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Medicine: Two Wigs & Lots of Teeth

3 minute read

Aneurin (“Nye”) Bevan, Britain’s Health Minister, was a bit embarrassed last week by the public’s enthusiasm for government-financed doctoring. He announced: “It seems that an extraordinary proportion of the population has bad sight . . . The health service will fail unless the people use it intelligently, sparingly and prudently.”

Oysters & Champagne. How were the British faring with the National Health Service Act, now almost four months old?

Some patients were running doctors ragged with petty requests. (“I always use Carter’s Little Liver Pills. Please can I have a chit so that I can get them free?”) A few diehard doctors, still hoping that the act would be a bust, were blandly prescribing champagne, oysters, whiskey and rum for their patients—at government expense. Some patients were unreasonable. One physician, forced to cancel his evening office hours because of a difficult, ten-hour delivery, was greeted at his surgery next morning by four threatening hoodlums; he was now a servant of the people, they told him, and he had no right to be away during regular working hours. Some doctors were unpleasant. One, called five miles on a case, berated and lectured the parents of a sick child: “This is a fine thing, all this way in my car on the free service.”

The British (about 95% have signed up) were taking advantage of their chance to get medical care and let the government pay the doctor’s bill. A check in Birmingham showed that 97% of the people tested actually needed glasses, and manufacturers of frames are two months behind in their orders. Two thirds of Britain’s dentists have signed up under the act; many are swamped with drill-and-forceps work on the notoriously bad British teeth.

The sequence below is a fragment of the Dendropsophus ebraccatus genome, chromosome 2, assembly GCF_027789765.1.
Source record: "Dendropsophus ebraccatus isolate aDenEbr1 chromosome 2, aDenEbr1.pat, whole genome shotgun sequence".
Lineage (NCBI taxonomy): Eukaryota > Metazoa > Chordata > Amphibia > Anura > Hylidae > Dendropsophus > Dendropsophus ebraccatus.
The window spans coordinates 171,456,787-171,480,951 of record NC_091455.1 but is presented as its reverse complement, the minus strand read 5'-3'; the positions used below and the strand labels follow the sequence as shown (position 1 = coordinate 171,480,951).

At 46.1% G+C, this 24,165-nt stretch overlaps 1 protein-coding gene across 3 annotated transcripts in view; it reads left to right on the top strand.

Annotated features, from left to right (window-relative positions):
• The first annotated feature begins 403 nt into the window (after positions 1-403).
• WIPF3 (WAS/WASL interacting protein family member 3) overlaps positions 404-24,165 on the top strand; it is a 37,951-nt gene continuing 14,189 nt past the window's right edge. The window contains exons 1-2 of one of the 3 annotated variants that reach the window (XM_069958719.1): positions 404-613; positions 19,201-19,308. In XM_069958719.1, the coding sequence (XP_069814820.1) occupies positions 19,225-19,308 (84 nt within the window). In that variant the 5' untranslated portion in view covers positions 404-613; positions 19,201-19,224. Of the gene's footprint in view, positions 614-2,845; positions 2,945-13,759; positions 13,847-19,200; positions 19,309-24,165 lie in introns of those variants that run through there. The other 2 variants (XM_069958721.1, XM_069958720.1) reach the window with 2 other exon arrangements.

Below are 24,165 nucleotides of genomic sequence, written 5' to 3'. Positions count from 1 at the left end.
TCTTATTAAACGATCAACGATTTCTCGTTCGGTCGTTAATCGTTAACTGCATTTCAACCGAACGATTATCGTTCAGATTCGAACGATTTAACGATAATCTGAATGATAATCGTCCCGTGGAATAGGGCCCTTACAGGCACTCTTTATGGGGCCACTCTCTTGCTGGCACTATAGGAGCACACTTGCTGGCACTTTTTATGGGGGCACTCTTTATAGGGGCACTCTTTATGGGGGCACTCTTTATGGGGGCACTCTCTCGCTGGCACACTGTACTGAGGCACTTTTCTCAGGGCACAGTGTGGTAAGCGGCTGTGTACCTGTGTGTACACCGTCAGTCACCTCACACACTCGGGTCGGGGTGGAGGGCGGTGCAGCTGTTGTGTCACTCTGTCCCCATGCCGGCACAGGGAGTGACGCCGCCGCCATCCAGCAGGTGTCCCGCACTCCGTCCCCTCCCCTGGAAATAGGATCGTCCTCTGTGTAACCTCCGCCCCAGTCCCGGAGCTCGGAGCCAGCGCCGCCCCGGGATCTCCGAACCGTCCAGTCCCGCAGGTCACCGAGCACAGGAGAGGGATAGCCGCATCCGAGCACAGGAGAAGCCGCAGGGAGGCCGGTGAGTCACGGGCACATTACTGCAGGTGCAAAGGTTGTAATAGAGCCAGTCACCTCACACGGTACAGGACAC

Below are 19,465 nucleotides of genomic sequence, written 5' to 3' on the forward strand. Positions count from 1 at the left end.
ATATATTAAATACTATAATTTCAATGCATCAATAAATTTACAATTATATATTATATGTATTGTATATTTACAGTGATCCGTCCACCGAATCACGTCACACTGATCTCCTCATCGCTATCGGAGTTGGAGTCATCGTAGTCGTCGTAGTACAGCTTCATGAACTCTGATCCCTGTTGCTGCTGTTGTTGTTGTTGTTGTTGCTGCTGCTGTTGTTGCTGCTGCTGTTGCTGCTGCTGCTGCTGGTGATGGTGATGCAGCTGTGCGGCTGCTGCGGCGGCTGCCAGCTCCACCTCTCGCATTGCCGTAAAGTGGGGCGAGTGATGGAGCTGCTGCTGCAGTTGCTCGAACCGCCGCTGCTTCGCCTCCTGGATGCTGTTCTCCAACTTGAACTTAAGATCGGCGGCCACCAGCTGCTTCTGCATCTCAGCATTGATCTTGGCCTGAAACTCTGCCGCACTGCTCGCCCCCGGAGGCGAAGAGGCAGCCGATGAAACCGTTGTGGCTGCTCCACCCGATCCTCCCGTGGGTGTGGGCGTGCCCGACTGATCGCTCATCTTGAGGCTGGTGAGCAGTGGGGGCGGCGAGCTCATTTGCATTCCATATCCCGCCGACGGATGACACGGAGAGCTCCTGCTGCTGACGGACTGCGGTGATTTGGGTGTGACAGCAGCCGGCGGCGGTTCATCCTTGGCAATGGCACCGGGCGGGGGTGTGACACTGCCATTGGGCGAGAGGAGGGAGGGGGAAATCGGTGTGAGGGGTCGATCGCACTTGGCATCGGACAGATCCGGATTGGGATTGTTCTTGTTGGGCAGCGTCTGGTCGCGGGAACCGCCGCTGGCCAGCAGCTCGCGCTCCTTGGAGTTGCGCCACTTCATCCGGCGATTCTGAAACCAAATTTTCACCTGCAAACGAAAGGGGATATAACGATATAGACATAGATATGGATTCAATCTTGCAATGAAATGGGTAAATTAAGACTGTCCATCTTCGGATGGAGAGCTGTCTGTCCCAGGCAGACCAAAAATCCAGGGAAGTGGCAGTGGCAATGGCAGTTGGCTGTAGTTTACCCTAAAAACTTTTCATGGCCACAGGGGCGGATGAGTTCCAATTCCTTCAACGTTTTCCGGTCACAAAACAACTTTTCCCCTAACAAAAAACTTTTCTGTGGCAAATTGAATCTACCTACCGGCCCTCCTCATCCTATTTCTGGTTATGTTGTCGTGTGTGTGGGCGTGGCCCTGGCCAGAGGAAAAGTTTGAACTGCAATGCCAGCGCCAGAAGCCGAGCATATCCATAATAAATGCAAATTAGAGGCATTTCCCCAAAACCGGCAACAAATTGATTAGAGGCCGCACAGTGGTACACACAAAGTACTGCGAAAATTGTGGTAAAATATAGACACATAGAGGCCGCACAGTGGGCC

The act has created its own legends. A puzzle still unsolved by the Ministry of Health: the case of the dentist who pulled two of his own teeth, and sent in a claim for payment to himself. Last week* a butcher in Dudley, Worcestershire, asked for three pairs of eyeglasses: one for reading, one for looking at far-off things, one for chopping meat. He got them. In Cambridge, an elderly woman, bald since the age of six, asked for a wig. Ruled S. W. Davis, the pensions officer: “She will be provided with two wigs, as one occasionally has to be cleaned.”

Pounds & Pence. What is it all going to cost? Britain is now paying general practitioners a total of £45,000,000 ($180,000,000) a year. The prewar total income of G.P.s: £28,000,000 ($112,000,000). But general practitioners are only part of John Bull’s medical bill. Meanwhile, the Health Ministry and those who oppose socialized medicine are busy hurling statistics at each other. The British Dental Association claims that the plan is costing the government seven times the estimated cost for dentistry. Not so, says Bevan: the estimated £7,000,000 ($28,000,000) will nicely cover the first nine months.

Many doctors who vainly fought the act through the British Medical Association (TIME, March 1) remain unconvinced. The Labor Government was smart, grumbles the B.M.A. unofficially, in starting the service in July, when sickness rates are lowest: just wait until winter epidemics start jamming the doctors’ already crowded offices.

*Also last week the act paid for delivery of its first quadruplets.

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